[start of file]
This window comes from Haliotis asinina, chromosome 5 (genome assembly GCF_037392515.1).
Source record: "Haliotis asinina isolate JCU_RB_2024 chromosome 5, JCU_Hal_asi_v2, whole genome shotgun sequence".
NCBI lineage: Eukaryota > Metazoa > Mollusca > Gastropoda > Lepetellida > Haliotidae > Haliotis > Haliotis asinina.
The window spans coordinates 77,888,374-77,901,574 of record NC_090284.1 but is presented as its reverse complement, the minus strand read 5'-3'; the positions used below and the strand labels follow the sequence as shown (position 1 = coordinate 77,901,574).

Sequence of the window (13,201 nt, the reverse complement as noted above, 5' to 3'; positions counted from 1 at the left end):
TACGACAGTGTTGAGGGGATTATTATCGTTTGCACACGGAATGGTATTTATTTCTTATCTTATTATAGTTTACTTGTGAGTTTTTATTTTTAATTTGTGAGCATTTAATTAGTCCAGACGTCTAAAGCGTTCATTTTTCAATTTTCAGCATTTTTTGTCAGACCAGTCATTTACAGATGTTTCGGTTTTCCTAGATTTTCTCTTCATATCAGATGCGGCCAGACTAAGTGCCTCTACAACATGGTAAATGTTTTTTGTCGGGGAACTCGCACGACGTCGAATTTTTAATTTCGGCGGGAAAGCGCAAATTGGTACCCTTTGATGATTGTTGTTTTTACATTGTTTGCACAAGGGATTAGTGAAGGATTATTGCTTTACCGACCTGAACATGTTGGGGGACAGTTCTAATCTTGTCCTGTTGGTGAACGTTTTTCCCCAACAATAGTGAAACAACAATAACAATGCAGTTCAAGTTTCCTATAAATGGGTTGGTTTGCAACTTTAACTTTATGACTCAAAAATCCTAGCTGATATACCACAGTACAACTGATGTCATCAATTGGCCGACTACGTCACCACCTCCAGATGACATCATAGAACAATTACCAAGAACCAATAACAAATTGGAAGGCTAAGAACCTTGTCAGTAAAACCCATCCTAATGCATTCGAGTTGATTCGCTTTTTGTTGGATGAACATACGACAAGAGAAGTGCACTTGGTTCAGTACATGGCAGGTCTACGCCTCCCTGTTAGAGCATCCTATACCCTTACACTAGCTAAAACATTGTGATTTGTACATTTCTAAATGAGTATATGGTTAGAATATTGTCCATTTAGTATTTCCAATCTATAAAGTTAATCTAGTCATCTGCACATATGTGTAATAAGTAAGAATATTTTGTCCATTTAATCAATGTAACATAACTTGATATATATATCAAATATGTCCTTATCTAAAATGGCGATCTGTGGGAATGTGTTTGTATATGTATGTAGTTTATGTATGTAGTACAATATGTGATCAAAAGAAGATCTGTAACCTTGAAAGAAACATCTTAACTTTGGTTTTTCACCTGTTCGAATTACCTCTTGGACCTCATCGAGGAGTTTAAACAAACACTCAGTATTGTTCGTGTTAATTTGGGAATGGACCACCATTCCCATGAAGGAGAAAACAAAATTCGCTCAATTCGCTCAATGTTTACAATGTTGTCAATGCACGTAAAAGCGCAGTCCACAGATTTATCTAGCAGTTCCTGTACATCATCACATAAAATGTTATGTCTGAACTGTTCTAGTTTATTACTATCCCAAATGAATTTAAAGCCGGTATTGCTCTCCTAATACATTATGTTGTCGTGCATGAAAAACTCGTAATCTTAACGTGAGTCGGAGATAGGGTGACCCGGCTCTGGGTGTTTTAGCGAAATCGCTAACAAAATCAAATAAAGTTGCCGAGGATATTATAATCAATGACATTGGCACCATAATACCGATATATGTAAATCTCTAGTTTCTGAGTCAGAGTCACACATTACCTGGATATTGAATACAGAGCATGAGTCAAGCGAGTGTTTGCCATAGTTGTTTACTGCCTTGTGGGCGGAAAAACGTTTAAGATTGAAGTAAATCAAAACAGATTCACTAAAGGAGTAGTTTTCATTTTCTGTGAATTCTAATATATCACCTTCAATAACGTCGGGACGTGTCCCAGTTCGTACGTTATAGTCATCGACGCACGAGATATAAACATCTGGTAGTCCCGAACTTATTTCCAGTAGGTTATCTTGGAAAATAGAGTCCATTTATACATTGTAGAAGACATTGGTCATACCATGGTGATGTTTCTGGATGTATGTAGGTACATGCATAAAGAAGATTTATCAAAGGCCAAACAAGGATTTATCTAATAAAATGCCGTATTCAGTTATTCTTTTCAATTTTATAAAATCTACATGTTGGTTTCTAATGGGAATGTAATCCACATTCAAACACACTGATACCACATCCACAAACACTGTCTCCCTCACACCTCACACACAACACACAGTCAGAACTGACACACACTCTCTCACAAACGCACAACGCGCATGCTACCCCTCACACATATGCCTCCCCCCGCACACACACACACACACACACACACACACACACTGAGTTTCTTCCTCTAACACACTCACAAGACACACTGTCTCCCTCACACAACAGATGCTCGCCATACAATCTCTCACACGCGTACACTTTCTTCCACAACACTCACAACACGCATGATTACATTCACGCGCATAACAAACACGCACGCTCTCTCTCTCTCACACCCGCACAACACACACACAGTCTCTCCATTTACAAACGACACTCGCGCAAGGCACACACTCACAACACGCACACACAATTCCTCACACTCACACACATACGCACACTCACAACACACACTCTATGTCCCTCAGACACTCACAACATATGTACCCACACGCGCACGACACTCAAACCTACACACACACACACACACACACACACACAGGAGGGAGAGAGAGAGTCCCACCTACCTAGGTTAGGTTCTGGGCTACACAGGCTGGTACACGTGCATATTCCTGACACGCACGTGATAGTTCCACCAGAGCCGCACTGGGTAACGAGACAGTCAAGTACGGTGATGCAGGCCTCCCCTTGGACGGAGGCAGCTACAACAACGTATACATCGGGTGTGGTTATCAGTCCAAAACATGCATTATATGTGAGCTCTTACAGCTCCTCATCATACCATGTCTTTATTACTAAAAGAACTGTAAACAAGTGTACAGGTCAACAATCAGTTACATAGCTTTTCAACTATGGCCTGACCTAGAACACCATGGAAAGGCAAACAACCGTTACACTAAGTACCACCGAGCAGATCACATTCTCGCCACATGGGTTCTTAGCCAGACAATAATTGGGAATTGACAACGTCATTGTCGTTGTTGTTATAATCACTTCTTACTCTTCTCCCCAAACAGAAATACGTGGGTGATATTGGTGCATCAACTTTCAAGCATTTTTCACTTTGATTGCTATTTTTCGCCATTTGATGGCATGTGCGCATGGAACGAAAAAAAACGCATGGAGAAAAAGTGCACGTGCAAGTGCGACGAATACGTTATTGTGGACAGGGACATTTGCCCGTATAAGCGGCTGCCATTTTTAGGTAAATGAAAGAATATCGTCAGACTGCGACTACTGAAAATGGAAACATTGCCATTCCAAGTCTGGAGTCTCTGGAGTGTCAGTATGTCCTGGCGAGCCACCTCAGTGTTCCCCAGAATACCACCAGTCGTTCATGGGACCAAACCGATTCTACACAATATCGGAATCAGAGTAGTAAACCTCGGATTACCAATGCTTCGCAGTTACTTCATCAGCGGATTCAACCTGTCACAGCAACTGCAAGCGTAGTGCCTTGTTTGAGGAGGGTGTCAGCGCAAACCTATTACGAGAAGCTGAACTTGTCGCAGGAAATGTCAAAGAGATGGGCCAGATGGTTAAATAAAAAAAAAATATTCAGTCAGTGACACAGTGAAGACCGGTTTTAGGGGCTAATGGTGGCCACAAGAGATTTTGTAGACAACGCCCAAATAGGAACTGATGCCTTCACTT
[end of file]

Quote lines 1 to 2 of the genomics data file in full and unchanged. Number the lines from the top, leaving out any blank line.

This window comes from Haliotis asinina, chromosome 5 (genome assembly GCF_037392515.1).
Source record: "Haliotis asinina isolate JCU_RB_2024 chromosome 5, JCU_Hal_asi_v2, whole genome shotgun sequence".